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Int J Med Inform. 2003 Aug;71(1):33-41.

Personal relationships with an intelligent interactive telephone health behavior advisor system: a multimethod study using surveys and ethnographic interviews.

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Center for Medical Informatics, Yale University School of Medicine, New Haven, CT, USA.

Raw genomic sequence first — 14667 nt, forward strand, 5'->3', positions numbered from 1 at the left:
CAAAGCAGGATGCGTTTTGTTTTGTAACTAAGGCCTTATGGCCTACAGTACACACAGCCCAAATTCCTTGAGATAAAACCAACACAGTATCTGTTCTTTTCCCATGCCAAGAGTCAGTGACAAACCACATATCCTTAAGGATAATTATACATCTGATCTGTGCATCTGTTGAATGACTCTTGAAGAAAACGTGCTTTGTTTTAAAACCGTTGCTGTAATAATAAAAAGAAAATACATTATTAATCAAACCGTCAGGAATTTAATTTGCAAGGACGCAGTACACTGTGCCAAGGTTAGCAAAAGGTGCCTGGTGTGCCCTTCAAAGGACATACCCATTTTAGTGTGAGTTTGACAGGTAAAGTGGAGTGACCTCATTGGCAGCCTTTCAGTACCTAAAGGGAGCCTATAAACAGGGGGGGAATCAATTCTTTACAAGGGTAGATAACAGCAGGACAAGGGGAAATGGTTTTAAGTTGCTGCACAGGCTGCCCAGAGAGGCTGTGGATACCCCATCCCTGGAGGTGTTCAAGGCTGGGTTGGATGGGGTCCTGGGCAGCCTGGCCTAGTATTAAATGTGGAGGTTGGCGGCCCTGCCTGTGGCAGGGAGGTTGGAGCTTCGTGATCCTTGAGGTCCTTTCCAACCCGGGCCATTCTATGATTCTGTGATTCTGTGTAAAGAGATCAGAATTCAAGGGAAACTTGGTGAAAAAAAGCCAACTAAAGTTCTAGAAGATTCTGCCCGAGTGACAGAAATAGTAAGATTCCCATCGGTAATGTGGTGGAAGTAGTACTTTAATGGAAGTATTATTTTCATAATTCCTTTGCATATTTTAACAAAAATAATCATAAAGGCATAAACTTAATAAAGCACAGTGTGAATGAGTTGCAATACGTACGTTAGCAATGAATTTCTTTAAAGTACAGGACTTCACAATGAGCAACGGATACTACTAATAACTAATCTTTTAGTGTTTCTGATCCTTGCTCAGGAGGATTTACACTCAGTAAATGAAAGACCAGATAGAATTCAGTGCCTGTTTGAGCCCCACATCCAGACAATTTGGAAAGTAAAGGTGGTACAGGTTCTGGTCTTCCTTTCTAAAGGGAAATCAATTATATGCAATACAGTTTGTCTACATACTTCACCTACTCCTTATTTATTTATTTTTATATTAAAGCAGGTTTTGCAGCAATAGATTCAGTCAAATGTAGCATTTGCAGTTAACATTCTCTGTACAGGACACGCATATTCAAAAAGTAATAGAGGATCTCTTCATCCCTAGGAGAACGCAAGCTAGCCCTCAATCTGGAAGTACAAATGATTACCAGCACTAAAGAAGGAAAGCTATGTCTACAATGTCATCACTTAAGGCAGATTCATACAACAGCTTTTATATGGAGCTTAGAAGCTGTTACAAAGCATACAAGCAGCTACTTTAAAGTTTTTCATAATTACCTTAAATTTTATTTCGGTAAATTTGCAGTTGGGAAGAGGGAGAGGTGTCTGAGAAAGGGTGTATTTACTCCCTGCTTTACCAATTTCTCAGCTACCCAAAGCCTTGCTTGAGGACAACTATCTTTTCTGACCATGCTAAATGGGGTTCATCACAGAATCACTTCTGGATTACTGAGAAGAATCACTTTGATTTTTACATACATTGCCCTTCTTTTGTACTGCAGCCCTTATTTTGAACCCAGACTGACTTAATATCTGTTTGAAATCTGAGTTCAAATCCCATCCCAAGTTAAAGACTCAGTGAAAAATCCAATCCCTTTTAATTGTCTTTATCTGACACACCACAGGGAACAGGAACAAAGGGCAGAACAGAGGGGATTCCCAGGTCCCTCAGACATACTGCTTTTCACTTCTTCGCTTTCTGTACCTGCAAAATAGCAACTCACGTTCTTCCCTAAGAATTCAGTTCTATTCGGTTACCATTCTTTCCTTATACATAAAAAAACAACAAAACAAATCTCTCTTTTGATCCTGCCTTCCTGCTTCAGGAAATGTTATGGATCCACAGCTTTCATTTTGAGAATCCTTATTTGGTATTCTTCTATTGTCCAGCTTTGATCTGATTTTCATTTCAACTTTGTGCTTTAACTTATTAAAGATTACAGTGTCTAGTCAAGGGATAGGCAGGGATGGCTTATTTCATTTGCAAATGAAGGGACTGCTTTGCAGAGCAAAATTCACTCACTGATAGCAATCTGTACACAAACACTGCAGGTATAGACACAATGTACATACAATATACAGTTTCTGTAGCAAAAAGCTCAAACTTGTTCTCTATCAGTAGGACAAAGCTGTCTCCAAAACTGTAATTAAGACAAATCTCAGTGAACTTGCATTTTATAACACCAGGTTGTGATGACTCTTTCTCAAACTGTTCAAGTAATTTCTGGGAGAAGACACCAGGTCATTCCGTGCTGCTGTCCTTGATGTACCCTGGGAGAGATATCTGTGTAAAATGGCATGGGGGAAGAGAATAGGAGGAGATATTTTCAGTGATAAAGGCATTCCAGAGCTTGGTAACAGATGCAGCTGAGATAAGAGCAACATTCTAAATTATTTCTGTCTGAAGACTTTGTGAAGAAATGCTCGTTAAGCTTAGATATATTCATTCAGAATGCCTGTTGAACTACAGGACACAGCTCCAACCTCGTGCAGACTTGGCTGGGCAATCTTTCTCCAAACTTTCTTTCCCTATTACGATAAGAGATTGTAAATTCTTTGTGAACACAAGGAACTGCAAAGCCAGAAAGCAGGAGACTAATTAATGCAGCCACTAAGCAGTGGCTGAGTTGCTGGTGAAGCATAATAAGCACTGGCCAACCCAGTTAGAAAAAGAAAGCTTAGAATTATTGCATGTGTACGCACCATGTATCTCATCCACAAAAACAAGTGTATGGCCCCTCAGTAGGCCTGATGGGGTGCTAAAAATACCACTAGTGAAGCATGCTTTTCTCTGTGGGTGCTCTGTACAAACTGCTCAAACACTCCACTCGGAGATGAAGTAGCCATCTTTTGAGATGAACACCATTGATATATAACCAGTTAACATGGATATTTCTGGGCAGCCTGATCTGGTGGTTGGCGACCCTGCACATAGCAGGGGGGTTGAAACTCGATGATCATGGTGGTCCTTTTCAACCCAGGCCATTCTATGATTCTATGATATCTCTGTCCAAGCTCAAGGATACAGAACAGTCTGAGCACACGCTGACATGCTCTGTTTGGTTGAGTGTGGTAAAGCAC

The burgeoning of consumer health informatics and virtual health care can help people improve their health. However, little is known about individuals' reactions to such systems. We conducted an evaluation of the telephone-linked care (TLC) system, a computer-based telecommunications system, that functions as an at home monitor, educator, and counselor for patients with chronic health conditions. Our multimethod assessment of individuals' reactions to using TLC included both quantitative and qualitative methods. Ethnographic in-depth open-ended interviews indicated more subtle and surprising reactions to TLC than the overall positive responses from surveys: individuals formed personal relationships with this technology. This relationship formation suggests that TLC designers may have been successful in their attempts to emulate a conversation with a human being. Our study adds to evidence that technology can serve as a projective device for peoples' values and psychological issues. Both designers and users project values and goals onto computer-based technologies and take on different identities through it. Different groups of users, therefore, may see the same technology differently. People also form relationships with technologies, as they did with TLC. These findings, as well as implications for system design and health outcomes, need to be explored in additional studies.

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